Don’t worry about Skal Labissiere. He wouldn’t want you to.
That’s because the former University of Kentucky standout doesn’t feel sorry for himself. It’s as if the second-year Sacramento Kings forward is incapable of having a bad day, even when he doesn’t play at all in a game.
It’s the perfect mentality, given the imperfect science that is player development in the NBA, where as Labissiere has learned, playing time can be inconsistent or nonexistent. He’s also realized there’s no reason to get into his feelings about the situation.
“It’s a process; I’ve got to trust it,” Labissiere said. “At the end of the day, I know I’m going to get to where I’m supposed to be. I know God’s got my back and I’m just going to keep working and continue to control what I can control.”
Labissiere showed flashes he could be a good scorer last season as a rookie, but those flashes came in the last 25 games of the season when the Kings weren’t playing for anything other than a better draft pick, like many other teams do after the All-Star break.
The result is a lot of games of summer-league quality in NBA arenas.
Labissiere averaged 10.8 points, 6.0 rebounds and shot 54.1 percent during that stretch. This season has been different. Labissiere expected to be more consistent, but his scoring, rebounding, minutes and shooting averages have fallen.
He’s averaging 7.4 points and 4.1 rebounds on 45.5 percent shooting, and has even done a stint in the G League. Labissiere said his time with the Reno Bighorns wasn’t so much as a demotion as it was a chance to find his rhythm and have fun.
“I think with Skal, I just try to stay on him about just like, ‘It can change so quick,’” said center Willie Cauley-Stein, another former UK player. “It’ll change so quick. From getting 18 minutes to all of a sudden you’re getting 30 minutes. It can change like that in a matter of a few adjustments, so he’s just got to stay ready. You know what you’re going to get out of Skal, he knows what he can give, so when he’s out there, score the ball and make as less mistakes as you can on defense, and you’ll play.”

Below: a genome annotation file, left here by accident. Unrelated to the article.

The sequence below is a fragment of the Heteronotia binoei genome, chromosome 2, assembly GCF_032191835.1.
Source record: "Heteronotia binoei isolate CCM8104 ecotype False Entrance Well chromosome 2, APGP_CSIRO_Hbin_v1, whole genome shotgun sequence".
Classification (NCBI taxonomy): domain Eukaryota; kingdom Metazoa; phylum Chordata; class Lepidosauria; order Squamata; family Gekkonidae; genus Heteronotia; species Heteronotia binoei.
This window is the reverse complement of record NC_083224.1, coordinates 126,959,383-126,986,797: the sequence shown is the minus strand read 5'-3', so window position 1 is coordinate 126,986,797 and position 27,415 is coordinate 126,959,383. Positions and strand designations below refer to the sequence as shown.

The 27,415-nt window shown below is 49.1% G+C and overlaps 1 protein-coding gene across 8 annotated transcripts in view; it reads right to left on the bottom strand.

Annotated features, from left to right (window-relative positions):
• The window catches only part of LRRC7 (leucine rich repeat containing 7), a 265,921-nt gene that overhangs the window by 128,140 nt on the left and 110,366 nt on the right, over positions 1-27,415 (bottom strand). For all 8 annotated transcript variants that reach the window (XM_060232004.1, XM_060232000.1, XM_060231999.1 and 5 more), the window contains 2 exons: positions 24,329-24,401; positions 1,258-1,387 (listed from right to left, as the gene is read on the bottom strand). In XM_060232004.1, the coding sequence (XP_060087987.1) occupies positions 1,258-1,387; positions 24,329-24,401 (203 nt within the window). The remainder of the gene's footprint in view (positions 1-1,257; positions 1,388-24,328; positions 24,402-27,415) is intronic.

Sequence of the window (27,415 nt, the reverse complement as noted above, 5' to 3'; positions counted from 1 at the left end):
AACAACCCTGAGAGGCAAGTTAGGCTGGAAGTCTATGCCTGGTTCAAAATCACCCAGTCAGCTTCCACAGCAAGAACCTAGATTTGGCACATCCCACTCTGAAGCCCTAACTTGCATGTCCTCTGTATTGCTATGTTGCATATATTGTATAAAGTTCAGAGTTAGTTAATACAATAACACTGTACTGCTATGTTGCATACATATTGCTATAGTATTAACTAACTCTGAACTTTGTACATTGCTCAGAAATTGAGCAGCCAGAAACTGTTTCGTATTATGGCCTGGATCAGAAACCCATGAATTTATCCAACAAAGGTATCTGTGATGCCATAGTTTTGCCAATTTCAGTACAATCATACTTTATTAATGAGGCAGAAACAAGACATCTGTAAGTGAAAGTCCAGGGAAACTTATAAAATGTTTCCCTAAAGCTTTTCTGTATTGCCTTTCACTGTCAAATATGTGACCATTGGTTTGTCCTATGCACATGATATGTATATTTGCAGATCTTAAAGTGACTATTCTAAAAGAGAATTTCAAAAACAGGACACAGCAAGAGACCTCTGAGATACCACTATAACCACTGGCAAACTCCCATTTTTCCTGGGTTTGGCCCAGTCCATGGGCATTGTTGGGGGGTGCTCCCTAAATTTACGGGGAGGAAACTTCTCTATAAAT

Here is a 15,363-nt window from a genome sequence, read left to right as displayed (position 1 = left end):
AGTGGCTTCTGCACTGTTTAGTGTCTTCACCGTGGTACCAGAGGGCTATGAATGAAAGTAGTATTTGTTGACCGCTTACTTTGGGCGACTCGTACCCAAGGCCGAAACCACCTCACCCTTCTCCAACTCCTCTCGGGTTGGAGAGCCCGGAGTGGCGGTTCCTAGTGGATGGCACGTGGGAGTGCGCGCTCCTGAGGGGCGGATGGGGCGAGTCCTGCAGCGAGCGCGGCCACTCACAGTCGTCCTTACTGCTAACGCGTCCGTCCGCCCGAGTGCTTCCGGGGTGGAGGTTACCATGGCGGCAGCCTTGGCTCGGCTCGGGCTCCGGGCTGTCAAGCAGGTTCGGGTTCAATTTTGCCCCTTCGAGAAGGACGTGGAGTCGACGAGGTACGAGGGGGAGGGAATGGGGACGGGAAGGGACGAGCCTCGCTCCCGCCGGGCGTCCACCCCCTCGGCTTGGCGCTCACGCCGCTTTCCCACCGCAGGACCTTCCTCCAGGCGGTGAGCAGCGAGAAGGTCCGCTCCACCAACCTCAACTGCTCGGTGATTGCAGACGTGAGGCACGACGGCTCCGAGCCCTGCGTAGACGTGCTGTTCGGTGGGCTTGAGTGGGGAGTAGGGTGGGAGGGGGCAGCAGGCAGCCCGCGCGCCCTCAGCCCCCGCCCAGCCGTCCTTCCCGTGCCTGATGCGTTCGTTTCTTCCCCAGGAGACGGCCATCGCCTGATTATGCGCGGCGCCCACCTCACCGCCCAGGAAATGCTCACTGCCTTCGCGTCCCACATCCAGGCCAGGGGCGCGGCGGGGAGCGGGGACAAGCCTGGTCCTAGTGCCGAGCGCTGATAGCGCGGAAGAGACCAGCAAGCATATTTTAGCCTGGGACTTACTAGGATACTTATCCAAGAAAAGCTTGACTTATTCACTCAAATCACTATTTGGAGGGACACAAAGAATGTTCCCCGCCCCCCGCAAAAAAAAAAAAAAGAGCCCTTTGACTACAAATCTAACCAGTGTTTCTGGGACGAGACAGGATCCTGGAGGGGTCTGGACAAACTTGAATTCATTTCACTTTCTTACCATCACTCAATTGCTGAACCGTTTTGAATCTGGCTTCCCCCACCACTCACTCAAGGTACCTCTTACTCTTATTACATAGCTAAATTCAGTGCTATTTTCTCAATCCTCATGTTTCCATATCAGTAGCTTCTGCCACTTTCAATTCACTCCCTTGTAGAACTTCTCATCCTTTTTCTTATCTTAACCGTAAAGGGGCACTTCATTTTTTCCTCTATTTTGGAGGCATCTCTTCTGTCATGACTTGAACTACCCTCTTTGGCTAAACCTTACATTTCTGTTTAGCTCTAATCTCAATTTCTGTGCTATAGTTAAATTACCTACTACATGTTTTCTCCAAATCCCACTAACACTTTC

Kings Coach Dave Joerger tells a player when there’s a chance he will not play him for an extended stretch of games. Labissiere has dealt with that more than once, which isn’t easy for someone who has started 15 games this season.
Still, his positivity and confidence are unwavering.
“Just come back in here and work,” Labissiere said. “I’ve always been working; I’ve always been in here. If I’m not playing over the next two or three games, I just work out, treat it like the offseason and just get my work in and stay ready for the next opportunity.”
Those opportunities are more likely to come with regularity if Labissiere makes strides defensively. He had a career-high 15 rebounds in Tuesday’s loss to Charlotte, but still has to show more growth on defense.
But therein lies the conundrum of player development.
Joerger isn’t going to leave Labissiere on the floor to continue to make mistakes. However, how will Labissiere learn if he can’t play through problems, or fears if he makes a mistake, it will earn him a seat on the bench in a hurry?
“It’s tough but it’s part of it,” Cauley-Stein said. “I spent two years feeling that same feeling, but this year I’ve gotten over that feeling. … It gets bad when you’re not learning from the same mistake that you’re doing. The difficult part is you’re making the same mistake, and you’re not understanding how to fix it. That’s a different problem than making a mistake and playing through it — when you’re making the same mistakes, you kind of give the coaches a good excuse to use.”
Labissiere said through it all he is still having fun, contrary to the sour mood some might expect of a player in his circumstances. And because he has not been on social media most of the season, he’s unaware of the support he receives from fans who want to see him on the court more.
So he smiles, and waits for things to work out.
“I’m not worried about it at all,” Labissiere said. “I just come in here and work. That’s going to speak for itself.”